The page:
Bow legs is a type of knee malformation that can afflict individuals at any stage of the growing process but is more common amongst toddlers and adolescents. This disease is also referred to as bandy-leg, varus deformity, genu varum, and tibia vara. The treatment of the disease depends on multiple factors such as the patient’s age, stage of the disease, severity of the bone deformation and more.
What are bowlegs?
Bowlegs are a disorder that causes a person’s legs to appear to be bowed or bent outwards even when their ankles are joined together. Due to the fetal position children adopt while growing in the mother’s womb, many babies are born bowlegged. The toddler will outgrow this as they begin to stand and walk, under normal circumstances. As a result, bowlegs are common in children under the age of two, and this form of the bowed leg is called physiologic genu varum. This form of bowlegs among kids usually corrects itself between the ages of three to four. However, if a child still has bowlegs, with no signs of visible change in their bowed appearance, around the age of three to four years, he/she should be examined by an orthopedic specialist.
What are the symptoms of bowleg syndrome?
Here is a checklist of common symptoms that signal that the patient is potentially suffering from bowlegs:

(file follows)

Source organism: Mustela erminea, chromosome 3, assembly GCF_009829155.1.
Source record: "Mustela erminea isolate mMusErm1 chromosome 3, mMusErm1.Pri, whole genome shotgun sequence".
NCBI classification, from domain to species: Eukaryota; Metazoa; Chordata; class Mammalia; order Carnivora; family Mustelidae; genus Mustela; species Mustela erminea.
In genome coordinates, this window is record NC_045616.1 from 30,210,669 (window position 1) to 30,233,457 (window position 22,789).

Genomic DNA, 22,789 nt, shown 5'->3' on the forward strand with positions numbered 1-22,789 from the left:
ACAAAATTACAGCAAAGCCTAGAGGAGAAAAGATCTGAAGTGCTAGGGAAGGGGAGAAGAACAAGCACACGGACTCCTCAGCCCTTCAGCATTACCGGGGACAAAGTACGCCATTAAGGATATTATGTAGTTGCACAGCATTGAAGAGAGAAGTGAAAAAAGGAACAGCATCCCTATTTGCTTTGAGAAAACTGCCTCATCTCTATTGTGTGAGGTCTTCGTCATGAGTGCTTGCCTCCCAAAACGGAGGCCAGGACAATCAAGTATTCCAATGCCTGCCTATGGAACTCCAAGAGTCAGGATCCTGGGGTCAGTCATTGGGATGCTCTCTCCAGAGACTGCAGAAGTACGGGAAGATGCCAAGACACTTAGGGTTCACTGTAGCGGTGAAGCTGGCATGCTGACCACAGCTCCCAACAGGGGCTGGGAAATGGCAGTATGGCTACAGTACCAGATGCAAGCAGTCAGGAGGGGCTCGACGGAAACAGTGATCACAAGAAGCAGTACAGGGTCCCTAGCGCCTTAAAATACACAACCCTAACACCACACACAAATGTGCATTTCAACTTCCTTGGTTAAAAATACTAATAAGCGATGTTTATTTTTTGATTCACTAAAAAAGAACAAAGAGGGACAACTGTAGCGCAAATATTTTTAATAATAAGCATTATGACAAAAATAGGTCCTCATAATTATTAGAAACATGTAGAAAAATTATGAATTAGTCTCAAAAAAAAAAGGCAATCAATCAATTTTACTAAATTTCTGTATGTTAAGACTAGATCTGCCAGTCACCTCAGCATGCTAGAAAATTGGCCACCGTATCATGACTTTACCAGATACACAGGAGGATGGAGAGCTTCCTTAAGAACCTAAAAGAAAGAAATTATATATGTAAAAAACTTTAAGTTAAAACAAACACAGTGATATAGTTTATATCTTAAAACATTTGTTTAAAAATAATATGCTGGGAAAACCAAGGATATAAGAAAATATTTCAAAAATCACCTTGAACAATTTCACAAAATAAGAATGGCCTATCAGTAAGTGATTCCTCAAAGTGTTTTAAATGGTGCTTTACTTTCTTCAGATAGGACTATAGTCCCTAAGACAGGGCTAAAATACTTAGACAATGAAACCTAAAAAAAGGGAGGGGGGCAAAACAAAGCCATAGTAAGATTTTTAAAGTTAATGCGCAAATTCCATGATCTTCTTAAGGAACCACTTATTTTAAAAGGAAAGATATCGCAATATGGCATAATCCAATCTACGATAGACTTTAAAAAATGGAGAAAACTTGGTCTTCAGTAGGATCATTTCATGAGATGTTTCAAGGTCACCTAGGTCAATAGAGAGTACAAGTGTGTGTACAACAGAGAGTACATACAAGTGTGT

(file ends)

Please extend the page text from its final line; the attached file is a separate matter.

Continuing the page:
- The most prominent and common symptom of this affliction is a visible bowing of the legs.
- Patients also tend to display abnormal walking patterns.
- Consistent bowing during adolescence can create discomfort in the hips, knees, and/or ankles due to the unnatural tension that the curved legs place on these joints.
- Instability while walking is common among adolescents suffering from this disease.
When should you seek medical attention?
A parent should visit a doctor at an early stage of their child’s growth cycle to assess whether their child has the potential to develop bowleg deformity. A visit to the ortho paedician is a must if:
- The angle between the thighbone and the shinbone of the child is skewed abnormally.
- One leg is angled far more (or less) than the other.
It is highly advised that you visit the nearest Apollo doctor if your child’s bowed legs remain unchanged, with no sign of straightening, beyond the age of three.
Call 1860-500-1066 to book an appointment
What causes bowleg syndrome?
Bowleg syndrome can be caused by a variety of conditions, including Blount’s disease, inadequately healed fractures, vitamin deficiencies, and lead poisoning.
The three major causes are:
- Blount’s disease
Blount’s disease is an illness that can affect both toddlers and adolescents. It is caused by a disorder in the growth plates around the knees. Blount’s disease causes growth plate near the inside of your knee to either slow down or stops making the new bone. In the meantime, the growth plate near the outside of your knee continues to grow normally.
Rickets is a bone disease that produces bowed legs and other abnormalities in children. Deficiency in calcium, phosphorous, and Vitamin D can cause rickets in children.
In developed countries, nutritional rickets is uncommon since many foods, particularly milk products, are fortified with Vitamin D. If nutritional rickets does occur, it affects children who are usually breastfed exclusively. Rickets can also be caused by a genetic defect that prevents Vitamin D from being absorbed properly.